Hypothetically if we have two almost identical cars with identical attributes (horse power, engine size, weight, etc.) , but one of them is front wheel drive and the other is rear wheel drive. My question is:

  • Which car will accelerate, and ultimately go faster?
  • I think the RWD will have better mechanical grip due to weight distribution and shifting upon acceleration...we'll see what the community says. – DucatiKiller Jan 27 '16 at 21:39
  • Is horse power / torque measured at the crank or at the wheels? FF and RR tend to have lower parasitic loses than FR vehicles. If it is measured at the crank, the FF and RR vehicle would have an advantage. Guess that would put us right back where we started though... – rpmerf Jan 27 '16 at 22:10
  • Please forgive an ignorant question, I know F = front and R = rear, but I'm not following what you mean by FF, RR, and FR. I have a feeling I'm going to feel really dumb when you tell me.. lol – cdunn Jan 27 '16 at 22:38
  • FF usually means front engined front drive, and RR rear engined rear drive. So FR would be front engined rear wheel drive. – Karx Marl Jan 27 '16 at 22:47
  • Now that makes sense! Lol Thank you so much.. – cdunn Jan 28 '16 at 13:07

So two things to consider, acceleration from stopped, and top end speed. And based on your question, the following are identical:

  • Engine horsepower
  • Aerodynamics
  • Gear ratios
  • Tire size

And the only difference is one is a transverse mounted front wheel drive, and the other is a rear wheel drive.

Acceleration from a stop

In this case I think if the two cars have enough horsepower to break the tires loose so they are slipping rather than driving the car forward (doing a burnout), then the RWD would have some advantage. That's due to the weight transfer mentioned by @DucatiKiller in the above comment allowing more horsepower to be applied to the tires without breaking them loose.

Top Speed

For the top end, it's a question of force applied to drive the car forward vs drag. But, there is one more thing that's different between the two. The transverse mounted FWD has a much shorter drive train than the RWD. Same components ultimately (transmission and a differential) just no long drive shaft. Honestly, the amount of energy lost in heating up the longer drive train when compared to the FWD shorter path is negligible compared to the losses in aerodynamic drag. So if I had to bet, the FWD would technically be faster by an amount to small to be measured or matter.

  • If all things were equal, I'd agree with you on the acceleration part, but on top speed, if aero drag was the same between the two vehicles (ie: all things being equal), neither would win the top speed war. I'm very glad you pointed out this was actually two questions, not a single one. – Pᴀᴜʟsᴛᴇʀ2 Jan 27 '16 at 22:08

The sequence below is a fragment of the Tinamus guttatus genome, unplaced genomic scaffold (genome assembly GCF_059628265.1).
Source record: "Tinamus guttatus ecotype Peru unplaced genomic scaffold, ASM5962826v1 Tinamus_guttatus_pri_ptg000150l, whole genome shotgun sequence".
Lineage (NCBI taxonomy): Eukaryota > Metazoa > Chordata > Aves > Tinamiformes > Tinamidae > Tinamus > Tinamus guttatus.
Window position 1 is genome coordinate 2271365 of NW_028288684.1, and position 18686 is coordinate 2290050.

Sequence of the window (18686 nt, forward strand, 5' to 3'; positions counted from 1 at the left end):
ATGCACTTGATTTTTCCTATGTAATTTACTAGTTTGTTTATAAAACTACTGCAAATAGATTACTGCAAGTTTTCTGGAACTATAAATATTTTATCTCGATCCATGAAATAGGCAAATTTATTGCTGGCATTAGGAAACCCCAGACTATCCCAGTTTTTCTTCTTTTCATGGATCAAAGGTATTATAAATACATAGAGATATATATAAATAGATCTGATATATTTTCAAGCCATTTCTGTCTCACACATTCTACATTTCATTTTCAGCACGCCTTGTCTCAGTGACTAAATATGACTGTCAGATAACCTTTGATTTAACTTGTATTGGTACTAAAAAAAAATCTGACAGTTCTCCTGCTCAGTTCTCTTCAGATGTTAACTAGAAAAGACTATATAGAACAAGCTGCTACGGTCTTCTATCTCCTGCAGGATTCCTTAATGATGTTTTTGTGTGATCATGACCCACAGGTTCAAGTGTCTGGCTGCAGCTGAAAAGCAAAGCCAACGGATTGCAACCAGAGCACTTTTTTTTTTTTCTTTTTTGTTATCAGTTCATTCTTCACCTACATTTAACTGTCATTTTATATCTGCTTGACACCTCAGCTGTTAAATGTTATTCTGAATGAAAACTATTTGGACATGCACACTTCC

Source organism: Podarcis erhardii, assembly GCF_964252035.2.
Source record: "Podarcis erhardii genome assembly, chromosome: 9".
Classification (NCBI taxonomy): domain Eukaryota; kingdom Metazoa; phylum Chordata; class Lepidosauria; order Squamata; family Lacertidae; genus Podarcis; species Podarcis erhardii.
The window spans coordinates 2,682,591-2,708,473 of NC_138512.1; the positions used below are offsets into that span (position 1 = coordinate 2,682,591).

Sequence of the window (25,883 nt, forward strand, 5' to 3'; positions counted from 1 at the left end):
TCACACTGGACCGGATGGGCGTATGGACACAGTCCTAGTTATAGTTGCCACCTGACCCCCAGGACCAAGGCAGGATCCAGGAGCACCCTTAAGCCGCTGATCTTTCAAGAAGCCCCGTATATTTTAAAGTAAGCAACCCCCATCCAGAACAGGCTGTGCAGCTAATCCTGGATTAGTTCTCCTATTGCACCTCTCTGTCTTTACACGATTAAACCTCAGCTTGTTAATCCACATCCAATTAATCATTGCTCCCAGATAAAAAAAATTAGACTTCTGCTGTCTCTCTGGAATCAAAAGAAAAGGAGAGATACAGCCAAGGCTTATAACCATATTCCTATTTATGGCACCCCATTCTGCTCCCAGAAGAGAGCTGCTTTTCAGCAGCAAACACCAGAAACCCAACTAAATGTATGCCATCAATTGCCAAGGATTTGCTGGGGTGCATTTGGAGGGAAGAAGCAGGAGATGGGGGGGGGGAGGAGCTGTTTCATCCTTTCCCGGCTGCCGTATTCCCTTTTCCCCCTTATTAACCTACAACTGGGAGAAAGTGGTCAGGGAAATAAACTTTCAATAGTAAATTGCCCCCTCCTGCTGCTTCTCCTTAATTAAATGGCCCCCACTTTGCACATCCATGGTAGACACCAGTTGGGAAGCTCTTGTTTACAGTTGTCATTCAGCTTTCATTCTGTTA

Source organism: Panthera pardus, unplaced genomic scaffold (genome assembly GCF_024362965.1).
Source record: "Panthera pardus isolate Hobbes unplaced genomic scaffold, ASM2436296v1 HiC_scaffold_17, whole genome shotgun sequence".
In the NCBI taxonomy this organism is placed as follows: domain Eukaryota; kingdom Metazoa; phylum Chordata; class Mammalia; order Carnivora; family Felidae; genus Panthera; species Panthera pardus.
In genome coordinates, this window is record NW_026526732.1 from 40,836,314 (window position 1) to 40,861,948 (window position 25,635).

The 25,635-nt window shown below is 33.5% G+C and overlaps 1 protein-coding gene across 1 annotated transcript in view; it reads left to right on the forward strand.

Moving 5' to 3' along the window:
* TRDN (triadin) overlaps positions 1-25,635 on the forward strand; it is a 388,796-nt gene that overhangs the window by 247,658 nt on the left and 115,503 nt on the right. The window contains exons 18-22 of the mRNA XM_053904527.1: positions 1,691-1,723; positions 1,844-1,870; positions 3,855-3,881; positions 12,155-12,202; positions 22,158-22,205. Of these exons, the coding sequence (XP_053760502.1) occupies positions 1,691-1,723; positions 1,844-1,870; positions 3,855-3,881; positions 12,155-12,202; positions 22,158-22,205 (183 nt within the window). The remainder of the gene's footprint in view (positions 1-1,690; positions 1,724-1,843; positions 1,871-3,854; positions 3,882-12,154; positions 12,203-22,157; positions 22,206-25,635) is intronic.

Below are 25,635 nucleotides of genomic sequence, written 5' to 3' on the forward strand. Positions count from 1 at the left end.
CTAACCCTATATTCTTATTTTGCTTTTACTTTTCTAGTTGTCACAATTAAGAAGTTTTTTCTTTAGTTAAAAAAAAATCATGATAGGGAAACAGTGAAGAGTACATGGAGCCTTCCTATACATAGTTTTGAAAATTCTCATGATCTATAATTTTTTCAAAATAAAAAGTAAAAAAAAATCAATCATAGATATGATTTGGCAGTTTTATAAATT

• I disagree on the acceleration part. The front wheel drive car would have more of the weight over top of the drive wheels, 70/30. The rear wheel drive car is split roughly 50/50. If the weight of the two cars was the same then the front wheel drive car would have more traction. – vini_i Jan 27 '16 at 22:15
  • If I understand correctly when the car accelerates the weight of the car distributes itself to the back end of the car. Correct me if I'm wrong, but since the RWD car has more weight back than the FWD car, the RWD car has more contact (so to say) between the tires and the surface so it'll propel itself much easier just like @DucatiKiller said. – Karx Marl Jan 27 '16 at 22:26
  • I think a lot of this depends on just how much horsepower the two cars have. If they are powerful engines and tires that grip well there will be a lot of acceleration and there will be a lot of weight transfer to the rear wheels. Maybe or maybe not enough to overcome the cars front to rear weight ratio. If the cars are like my 2000 Toyota Camry even with both chipmunks running as fast as they can there won't be much acceleration.. lol So, I think we would need to define things a little more because @vini_i has a really good point, in the FWD the weight is already on the wheels. – cdunn Jan 27 '16 at 22:34
  • So, if @KarxMarl is ok with it, lets break down the acceleration from a stop into two more cases. Case 1: the FWD car has a 70/30 front to rear weight ratio, and the RWD is 55/45. The horsepower available to both is measured at the crank and is 120 BHP. In case 2, same front to rear weight ratios, but the engines produce 350 BHP. In both cases the cars weigh a total of lets say 3500 lbs. This is a great thought question, love this! – cdunn Jan 27 '16 at 22:51

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